The Chinese-Jewish Conversation at Yeshiva University
by Michael Bettencourt for YU News
On Tuesday, February 12, 2019, East and West met at a special event titled “China and Israel: How did ancient states emerge? Archaeological perspectives,” which took place in the David Yagoda Commons on the Israel Henry Beren Campus. Marking a special cooperation among different YU schools, it was cosponsored by the Bernard Revel Graduate School of Jewish Studies, the Colloquium Initiative of the Office of the Provost, and the Katz School of Science and Health, which has recruited many Chinese students for its master’s programs.
This event marked the inauguration of the “Chinese-Jewish Conversation at Yeshiva University,” a new initiative spearheaded by Dr. Mordechai Cohen, professor of Bible, associate dean of Revel and chairman of the academic Jewish studies division. Dr. Cohen opened the event by describing this YU initiative, after which he introduced the two main speakers: Dr. Jill Katz, clinical assistant professor of archaeology, and Debby Li, a senior at New York University majoring in anthropology and art.
In his remarks, Dr. Cohen explained that the idea of the Chinese-Jewish conversation at YU actually began in October 2015 when Revel hosted a lecture by Dr. Youde Fu, founding director of the Institute for Judaic and Inter-religious Studies at Shandong University in Jinan, China.
Dr. Fu presented a lecture on “the profound parallels between the Jewish and Chinese traditions,” and over the past three years, Dr. Cohen has been invited by Dr. Fu to teach a course at Shandong, where he has seen “firsthand the connections between our traditions.”
What are these connections? “As a Jewish person,” said Dr. Cohen, “I felt at home in Chinese culture immediately because we share core values: pride in continuous and unbroken cultural, literary and spiritual traditions that go back over 3,000 years; reverence for our ancient traditions embodied in classical texts; respect for our elders and ancestors; belief in the ideal of being part of a community, a family, to care for others; and the role our ancient histories play in our cultures.”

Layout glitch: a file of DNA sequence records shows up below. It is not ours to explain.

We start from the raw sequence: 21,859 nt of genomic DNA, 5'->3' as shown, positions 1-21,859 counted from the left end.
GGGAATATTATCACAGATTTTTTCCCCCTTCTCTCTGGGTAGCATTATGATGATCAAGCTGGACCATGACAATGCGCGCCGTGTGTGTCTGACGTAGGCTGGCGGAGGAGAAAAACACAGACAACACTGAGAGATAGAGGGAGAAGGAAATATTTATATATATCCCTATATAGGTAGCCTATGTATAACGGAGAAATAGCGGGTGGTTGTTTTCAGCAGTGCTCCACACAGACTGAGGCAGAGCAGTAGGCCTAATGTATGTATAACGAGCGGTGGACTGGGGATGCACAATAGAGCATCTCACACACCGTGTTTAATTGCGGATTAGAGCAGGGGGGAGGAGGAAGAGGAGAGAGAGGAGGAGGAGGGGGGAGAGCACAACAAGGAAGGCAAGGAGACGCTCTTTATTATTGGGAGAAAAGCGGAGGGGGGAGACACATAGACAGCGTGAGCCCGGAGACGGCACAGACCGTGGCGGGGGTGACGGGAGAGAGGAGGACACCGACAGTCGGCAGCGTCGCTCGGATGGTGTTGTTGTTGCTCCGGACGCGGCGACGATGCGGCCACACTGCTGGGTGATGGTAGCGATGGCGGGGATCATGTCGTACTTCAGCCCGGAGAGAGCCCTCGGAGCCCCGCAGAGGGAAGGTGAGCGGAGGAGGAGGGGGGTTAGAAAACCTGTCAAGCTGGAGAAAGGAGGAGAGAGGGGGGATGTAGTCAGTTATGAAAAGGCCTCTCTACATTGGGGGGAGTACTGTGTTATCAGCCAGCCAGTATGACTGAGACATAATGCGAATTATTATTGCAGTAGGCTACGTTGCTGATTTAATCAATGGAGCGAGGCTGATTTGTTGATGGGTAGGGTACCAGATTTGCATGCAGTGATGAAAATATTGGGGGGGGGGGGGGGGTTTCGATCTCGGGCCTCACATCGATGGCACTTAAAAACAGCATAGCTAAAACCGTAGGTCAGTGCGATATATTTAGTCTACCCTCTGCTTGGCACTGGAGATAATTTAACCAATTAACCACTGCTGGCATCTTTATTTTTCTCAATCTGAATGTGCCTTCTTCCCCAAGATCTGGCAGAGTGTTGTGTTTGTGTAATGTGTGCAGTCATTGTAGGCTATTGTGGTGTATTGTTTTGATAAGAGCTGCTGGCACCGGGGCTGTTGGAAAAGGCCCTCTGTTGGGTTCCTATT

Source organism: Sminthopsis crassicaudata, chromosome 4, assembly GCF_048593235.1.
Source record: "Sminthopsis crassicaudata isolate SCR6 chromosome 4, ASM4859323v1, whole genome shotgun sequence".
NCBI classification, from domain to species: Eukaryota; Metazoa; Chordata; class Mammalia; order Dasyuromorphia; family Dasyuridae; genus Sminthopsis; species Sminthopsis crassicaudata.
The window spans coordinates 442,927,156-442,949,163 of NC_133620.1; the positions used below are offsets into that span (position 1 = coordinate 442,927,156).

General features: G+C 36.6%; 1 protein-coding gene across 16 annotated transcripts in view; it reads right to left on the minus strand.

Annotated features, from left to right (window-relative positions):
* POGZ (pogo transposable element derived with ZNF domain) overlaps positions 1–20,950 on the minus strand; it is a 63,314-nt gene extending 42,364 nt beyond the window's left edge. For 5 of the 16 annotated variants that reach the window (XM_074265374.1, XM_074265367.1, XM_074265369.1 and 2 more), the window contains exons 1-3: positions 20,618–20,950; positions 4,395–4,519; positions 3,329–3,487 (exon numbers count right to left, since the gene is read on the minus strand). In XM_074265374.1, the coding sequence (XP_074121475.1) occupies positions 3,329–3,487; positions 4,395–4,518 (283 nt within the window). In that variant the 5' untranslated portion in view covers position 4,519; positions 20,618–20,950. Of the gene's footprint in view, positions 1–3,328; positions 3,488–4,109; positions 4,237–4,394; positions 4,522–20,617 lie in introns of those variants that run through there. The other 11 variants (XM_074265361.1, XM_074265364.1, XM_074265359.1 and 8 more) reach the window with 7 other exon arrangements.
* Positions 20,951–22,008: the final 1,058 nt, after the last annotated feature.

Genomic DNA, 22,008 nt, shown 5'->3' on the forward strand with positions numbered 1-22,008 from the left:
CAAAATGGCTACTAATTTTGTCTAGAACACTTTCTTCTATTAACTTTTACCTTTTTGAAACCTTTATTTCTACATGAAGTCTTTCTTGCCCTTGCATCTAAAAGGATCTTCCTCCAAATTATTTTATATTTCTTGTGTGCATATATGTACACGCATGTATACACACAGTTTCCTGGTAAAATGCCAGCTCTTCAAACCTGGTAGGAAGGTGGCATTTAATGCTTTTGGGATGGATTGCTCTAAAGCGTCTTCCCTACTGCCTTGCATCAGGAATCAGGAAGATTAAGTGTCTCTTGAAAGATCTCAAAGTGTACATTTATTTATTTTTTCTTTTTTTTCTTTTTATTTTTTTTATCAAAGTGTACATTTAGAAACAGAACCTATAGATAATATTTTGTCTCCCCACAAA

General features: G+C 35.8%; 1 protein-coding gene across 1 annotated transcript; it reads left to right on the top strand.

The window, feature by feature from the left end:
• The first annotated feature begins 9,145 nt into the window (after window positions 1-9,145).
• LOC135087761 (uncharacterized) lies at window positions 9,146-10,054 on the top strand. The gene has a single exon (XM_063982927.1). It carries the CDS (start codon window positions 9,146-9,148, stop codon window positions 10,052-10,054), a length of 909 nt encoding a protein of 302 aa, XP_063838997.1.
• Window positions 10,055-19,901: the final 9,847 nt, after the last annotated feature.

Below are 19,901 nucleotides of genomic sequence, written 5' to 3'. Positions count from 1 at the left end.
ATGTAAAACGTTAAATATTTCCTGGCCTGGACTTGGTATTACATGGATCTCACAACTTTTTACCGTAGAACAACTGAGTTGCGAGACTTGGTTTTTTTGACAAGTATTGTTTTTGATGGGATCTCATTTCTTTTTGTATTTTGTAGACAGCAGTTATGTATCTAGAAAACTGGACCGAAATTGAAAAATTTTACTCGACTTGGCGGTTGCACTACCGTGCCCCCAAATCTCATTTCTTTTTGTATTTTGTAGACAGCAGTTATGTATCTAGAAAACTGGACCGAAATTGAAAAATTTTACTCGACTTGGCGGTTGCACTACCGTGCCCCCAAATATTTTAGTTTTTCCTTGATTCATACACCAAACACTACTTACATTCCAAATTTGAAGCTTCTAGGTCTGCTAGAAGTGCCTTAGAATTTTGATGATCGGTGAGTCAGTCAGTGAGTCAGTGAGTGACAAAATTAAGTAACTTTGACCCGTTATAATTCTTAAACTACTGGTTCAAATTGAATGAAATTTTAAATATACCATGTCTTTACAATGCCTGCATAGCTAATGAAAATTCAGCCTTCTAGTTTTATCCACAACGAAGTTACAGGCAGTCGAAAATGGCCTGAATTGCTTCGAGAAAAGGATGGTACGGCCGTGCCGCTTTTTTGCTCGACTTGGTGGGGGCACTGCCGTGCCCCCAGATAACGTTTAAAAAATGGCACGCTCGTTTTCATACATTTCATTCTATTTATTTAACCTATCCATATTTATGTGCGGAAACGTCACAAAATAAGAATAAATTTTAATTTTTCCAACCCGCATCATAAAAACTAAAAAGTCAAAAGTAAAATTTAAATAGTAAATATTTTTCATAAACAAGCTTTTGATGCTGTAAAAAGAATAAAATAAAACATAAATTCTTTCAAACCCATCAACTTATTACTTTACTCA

For next hour, Dr. Katz and Li gave in-depth lectures about the archeology of Israel and China, specifically looking at how states came into being in each region, or, as Dr. Katz phrased it, “the emergence of civilization.”
Along with offering descriptions of what archeologists actually do as they extract history from the sherds, bones and artifacts they discover, Dr. Katz and Li also noted the truth that none of the work archeologists do can be separated from the interpretations people make of it, whether that has to do with confirming a claim of ownership of land or maintaining a myth of cultural homogeneity.
“I hope people learned a bit more,” said Dr. Katz, “about how archeological interpretations are influenced by both current and historical narratives.”
Li agreed, stating that “the discoveries we have made are more than pottery and bones; they are pieces of a collective and complex human history to which ideology’s contribution is indispensable.”
For the approximately 100 people attending the lecture, this inaugural event of the Chinese-Jewish Conversation at Yeshiva University created a welcome space for YU’s growing Chinese graduate student population while providing the intellectual groundwork for two different cultures to share their commonalities and aspirations.
“By pairing a seasoned professor like Dr. Katz with a talented—and already highly accomplished—young scholar like Debby Li,” noted Dr. Cohen, “this event demonstrated what a university is all about: training the next generation to engage in exciting and meaningful scholarship.”
On March 13, 2019, Revel will present the next iteration of the Chinese-Jewish Conversation at Yeshiva University with a lecture titled “Confucian Role Ethics” by Dr. Roger Ames of Beijing University, a leading world scholar of Confucian thought. Registration is at yu.edu/confucius.